“Men are afraid that women will laugh at them. Women are afraid that men will kill them.”
Margaret Atwood explains modern sexism in two sentences.
Creativity, to the Beholder
In reading this mostly trivial discussion of the merit of the latest blockbuster ( http://grantland.com/hollywood-prospectus/blockbuster-talk-a-gentlemens-disagreement-over-the-nerd-whistle-pleasures-of-guardians-of-the-galaxy/ ), I was hit by this little bit of words:
I’m going to go ahead and assume that Guardians is this kid’s first space opera — or the first one that really feels like it belongs to him — and that he doesn’t feel manipulated by it any more than I felt manipulated by Star Wars when I was 4 years old. He just thinks the raccoon is awesome.
Much of the surrounding text (and the argument against) is about how derivative everything in the film is. The walkman is lifted from Back to the Future, the Rocket/Groot relationship a dead ringer for Han and Chewy. But based on my non-humanities understanding of the world, there is no inherent flaw in a post-modern collage, yes?
Which brings me back to that block quote. If newness is truly the most important factor in this film’s value or enjoyment, then the exaggerated 4-year-old boy will get the most value out of this film than anyone. The experienced sci-fi-nerd critic, on the other hand, will see much the opposite. Since a film, compared to the totality of all others, is actually pretty derivative, there is a relativity at work in determining its novelty. Maybe the fact that Independence Day and Jurassic Park are two of my cannot-be-topped, favorite films is more of a product of when they were made (and thus how old I was when I saw them) rather than how truly “better” they are than their contemporary successors.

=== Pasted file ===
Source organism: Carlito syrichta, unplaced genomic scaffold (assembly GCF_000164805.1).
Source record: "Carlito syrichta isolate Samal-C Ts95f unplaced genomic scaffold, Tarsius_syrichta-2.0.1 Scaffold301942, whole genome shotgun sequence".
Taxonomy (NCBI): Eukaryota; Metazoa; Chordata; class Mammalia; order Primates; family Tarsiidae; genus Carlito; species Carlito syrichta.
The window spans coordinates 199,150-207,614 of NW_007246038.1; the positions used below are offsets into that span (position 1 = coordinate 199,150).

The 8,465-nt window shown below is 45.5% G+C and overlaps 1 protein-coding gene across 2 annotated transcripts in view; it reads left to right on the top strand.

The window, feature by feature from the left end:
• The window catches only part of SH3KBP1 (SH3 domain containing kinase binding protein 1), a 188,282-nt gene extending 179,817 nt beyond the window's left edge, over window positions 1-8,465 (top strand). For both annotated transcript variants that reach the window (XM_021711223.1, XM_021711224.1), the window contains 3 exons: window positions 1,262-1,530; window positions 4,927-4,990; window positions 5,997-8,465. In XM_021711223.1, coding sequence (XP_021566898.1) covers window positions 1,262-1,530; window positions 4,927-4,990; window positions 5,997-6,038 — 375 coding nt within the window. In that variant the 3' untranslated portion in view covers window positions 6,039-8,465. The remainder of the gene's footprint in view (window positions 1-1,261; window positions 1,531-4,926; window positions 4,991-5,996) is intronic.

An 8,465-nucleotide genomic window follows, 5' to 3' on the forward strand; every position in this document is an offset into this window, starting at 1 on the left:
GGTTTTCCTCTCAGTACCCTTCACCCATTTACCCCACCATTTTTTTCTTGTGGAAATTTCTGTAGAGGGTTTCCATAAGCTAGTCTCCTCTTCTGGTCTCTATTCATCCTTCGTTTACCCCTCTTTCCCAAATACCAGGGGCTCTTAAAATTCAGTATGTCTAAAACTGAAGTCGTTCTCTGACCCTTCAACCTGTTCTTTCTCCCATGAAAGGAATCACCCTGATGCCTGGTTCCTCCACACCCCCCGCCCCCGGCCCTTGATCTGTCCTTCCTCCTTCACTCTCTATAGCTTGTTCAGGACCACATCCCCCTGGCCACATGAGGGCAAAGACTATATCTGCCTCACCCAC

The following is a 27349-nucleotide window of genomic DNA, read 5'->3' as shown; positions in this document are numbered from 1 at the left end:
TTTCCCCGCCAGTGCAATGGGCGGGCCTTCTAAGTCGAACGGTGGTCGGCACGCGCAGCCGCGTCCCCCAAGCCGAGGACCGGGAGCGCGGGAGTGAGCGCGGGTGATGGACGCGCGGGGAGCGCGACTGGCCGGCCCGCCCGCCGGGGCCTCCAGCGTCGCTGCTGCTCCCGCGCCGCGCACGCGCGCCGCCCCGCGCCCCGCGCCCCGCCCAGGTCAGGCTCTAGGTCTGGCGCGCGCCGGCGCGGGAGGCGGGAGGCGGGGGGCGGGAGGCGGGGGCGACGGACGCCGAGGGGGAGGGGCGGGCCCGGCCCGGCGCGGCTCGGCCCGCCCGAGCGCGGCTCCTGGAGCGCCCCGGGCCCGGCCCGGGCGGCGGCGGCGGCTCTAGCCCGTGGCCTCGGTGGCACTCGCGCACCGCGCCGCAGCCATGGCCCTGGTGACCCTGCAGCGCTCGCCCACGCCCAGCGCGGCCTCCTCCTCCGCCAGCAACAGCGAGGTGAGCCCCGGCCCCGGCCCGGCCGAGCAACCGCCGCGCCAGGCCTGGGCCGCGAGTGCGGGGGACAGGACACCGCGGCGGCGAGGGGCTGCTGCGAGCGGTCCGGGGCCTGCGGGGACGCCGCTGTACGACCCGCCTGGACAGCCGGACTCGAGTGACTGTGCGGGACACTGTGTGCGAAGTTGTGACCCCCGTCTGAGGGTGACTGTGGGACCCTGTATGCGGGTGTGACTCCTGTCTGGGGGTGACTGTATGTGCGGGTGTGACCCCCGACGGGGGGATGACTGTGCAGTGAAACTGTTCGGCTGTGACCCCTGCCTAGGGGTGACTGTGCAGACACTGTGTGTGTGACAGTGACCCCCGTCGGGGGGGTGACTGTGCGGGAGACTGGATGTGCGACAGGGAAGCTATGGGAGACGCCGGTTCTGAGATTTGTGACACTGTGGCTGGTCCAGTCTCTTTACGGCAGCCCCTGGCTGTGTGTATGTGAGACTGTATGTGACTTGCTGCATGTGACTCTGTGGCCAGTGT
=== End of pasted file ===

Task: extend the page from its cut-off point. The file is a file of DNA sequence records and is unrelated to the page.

Maybe I liked Guardians because I actually haven’t read that many comics at all. Maybe that’s why the world liked it and the comic fans stood back and judged.
This leaves me with a curious scenario of responsibility. Given a friend that “hasn’t really listened to many podcasts”, which would I recommend she play first? Which should be the one that introduced her to the medium? In fact, given my newfound like of this comic space opera universe, what should be the first that I buy?
Electric Objects SF Pop-up Showroom. Here for another few hours, come by and say hi! 2665 Mission St.
I am continuously surprised with how cool EO is. It is utterly futuristic.
A growing list of things I will avoid using in conversation:
- the weather (obviously), “it’s so hot today” -> “”
- decades as adjectives (arbitrary umbrella terms for anything you’re too lazy to actually describe), “that’s so 80s” -> “nice use of the minimoog”
- occupations (this will eventually come up anyway. no need to bring this up immediately), “so what do you do?” -> “so what are your hobbies?”
- overused-derogatory-white-subculture nouns (an easy fallback for a person you don’t understand) “a hipster and a bro walk into a bar” -> “a crust punk and a gym rat got a drink together”
Hi dad! I love net neutrality because it democratizes the Internet in a way that differs greatly from other networks (cable TV, radio) where it’s almost impossible for Joe Schmo to start his own “station”. The one downside is that a lot of the companies benefiting from net neutrality are also only hiring very skilled workers and not that many at that. So the capital and pay is very centralized in tech. Look at Netflix vs blockbuster or Craigslist vs local news classified ads. But I think that if we took net neutrality away (which seems like it could happen) we should seriously consider allowing for multiple internet providers in cities. Right now we only have one option. In a way, net neutrality saves us from cable monopolies.
My explanation of net neutrality to my dad.